Can the road network cope with self-driving vehicles?
Image credit: Getty Images
The government recently announced plans to boost the roll-out of autonomous vehicles on UK roads by 2025. Will it spark a transport revolution to improve road safety and better connect communities?
As the Boris Johnson administration drew to a close, one government department that didn’t get the memo to down tools was the Department for Transport. In August, the DfT announced a £100m funding boost for what it called a “self-driving revolution”, setting Britain on a course towards a future where autonomous cars, coaches and lorries could be running on our roads from as early as 2025.
It’s simultaneously a bold new step and utterly uncontroversial, as whoever is living in Downing Street is going to have to deal with the reality that autonomous vehicles (AVs) are coming.
However, what’s important about AVs is not just what Tesla, Google, and maybe even Apple are up to. What’s going to be just as critical is the road network on which the ‘revolution’ takes place. So just how are AVs going to change our roads?
“That’s the fundamental question that keeps me up at night,” laughs Andy Fisher, the Connected and Autonomous Vehicles team leader at National Highways, the government agency that sets road standards and manages England’s strategic road network.
“There is no set standard for how these vehicles are going to emerge, or the technology that will be used to drive them,” says Fisher, “so they’re all going to be using different types of technology and different types of sensors to build the picture for the vehicle. Some will require onboard cameras, some will not. Some will adopt a data-feed approach. So we’re going to have to come up with a whole suite of ideas, and a whole suite of answers to fit everyone and every vehicle’s capability. And that’s the trouble we’re facing, because there’s going to be no one-size-fits-all model.”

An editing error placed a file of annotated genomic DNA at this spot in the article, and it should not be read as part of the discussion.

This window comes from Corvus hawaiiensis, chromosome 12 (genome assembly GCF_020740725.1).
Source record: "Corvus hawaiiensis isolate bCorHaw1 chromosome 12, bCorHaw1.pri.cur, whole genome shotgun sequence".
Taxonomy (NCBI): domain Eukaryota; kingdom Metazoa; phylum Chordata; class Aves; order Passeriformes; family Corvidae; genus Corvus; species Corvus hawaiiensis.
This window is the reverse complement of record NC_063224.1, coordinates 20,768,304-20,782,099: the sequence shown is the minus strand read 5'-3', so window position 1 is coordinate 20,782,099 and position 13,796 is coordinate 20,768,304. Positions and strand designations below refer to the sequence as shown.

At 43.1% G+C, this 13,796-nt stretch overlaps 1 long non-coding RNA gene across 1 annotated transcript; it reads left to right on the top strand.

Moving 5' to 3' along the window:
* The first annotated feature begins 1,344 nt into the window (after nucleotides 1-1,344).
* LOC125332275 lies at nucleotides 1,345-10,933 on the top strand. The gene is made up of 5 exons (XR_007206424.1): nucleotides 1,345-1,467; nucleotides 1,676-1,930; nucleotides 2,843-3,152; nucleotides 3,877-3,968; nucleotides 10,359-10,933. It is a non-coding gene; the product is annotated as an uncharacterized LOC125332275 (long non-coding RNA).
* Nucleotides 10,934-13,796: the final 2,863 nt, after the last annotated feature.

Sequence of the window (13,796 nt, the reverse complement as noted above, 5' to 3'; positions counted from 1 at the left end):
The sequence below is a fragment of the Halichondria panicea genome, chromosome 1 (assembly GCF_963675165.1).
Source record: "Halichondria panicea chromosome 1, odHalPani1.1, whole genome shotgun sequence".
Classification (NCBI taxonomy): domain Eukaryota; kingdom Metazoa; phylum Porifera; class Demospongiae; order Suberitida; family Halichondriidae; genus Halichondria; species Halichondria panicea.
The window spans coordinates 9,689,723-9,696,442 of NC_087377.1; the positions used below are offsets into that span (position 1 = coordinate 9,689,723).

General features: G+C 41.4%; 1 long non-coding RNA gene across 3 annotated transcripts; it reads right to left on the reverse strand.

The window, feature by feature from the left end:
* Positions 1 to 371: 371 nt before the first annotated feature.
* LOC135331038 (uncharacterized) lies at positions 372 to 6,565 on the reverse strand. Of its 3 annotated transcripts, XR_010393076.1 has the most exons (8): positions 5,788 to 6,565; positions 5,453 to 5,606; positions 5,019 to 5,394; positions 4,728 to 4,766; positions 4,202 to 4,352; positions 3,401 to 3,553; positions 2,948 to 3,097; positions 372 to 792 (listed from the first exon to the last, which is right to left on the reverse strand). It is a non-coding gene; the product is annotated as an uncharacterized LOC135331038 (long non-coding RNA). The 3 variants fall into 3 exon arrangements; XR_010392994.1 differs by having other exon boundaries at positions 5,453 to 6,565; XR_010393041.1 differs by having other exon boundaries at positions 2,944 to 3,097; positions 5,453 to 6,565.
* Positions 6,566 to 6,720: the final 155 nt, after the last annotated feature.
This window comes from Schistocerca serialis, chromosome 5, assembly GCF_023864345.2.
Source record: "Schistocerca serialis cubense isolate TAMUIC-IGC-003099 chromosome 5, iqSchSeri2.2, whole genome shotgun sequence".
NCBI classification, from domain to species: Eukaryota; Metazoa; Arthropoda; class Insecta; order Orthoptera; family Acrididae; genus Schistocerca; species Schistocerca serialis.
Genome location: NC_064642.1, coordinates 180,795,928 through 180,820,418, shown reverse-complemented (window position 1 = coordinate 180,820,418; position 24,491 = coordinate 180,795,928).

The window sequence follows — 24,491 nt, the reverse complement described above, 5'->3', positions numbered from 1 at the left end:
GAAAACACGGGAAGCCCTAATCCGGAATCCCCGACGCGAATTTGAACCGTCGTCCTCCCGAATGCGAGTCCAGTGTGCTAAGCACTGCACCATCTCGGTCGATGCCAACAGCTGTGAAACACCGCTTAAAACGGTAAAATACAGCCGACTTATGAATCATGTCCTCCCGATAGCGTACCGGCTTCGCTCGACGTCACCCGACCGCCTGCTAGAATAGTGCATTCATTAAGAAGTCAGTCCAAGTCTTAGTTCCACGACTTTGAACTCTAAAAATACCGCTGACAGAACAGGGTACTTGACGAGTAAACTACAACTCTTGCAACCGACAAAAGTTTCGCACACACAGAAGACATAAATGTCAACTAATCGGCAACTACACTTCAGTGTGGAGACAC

Perhaps the obvious place to start is what is already on the road. Though AVs are still some distance from achieving the much-desired dream of ‘level 5’ full autonomy, there are already millions of cars equipped with sensors that can, for example, match speed with the car ahead, or use the white lines on the road to steer automatically. Does this therefore point to a future where roads will have to be maintained to a much higher standard to keep the white lines and street furniture in good condition?
“We have colleagues that are concerned quite rightly that maybe white lining could be an issue, so we [may] have to increase levels of funding and resources to maintain white lining more effectively,” says Fisher. “But then we hear from vehicle manufacturers saying ‘no, it’s probably not too bad’.”
“If you look at the experience of [Google’s] Waymo and Tesla, they’re much happier working on highways with a central reservation in the middle, with nice clear lane markings, and so on and so forth, than they are working on a country lane,” says Michael Dnes, head of future roads technology at the DfT and chair of the International Transport Forum’s study into autonomous mobility. “But this doesn’t mean the answer is necessarily more central reservations, more lane markings and a more carefully ordered approach to how roads are designed and maintained.
“You probably don’t want to rebuild all your roads as heavy-built highways, because the technology would probably [improve] far faster than any building could be.”
‘You can’t talk about building an AV-perfect road. There are some things that are helpful. No potholes, good markings, good signs, they all are useful. But this doesn’t add up to a construction standard.’
Instead, Dnes argues that it could be more important to focus on what he calls “invisible infrastructure”, such as ensuring that roads have good 5G mobile reception, and that digital models of the road network are detailed and up-to-date.
“The physical world itself isn’t the highest priority,” says Dnes. “You can’t talk about building an AV-perfect road. There are some things that are helpful. No potholes, good markings, good signs, they all are useful. But this doesn’t add up to a construction standard.”
The big challenge, then, for transport agencies in the future could be mapping and data, rather than construction.
“We’re focusing on improving the data that we publish and make available,” says Fisher. “That’s mostly for humans, but in the longer term, there’s no reason why that same data couldn’t go straight into a self-driving vehicle and it could use that information as part of its decision-making processes.”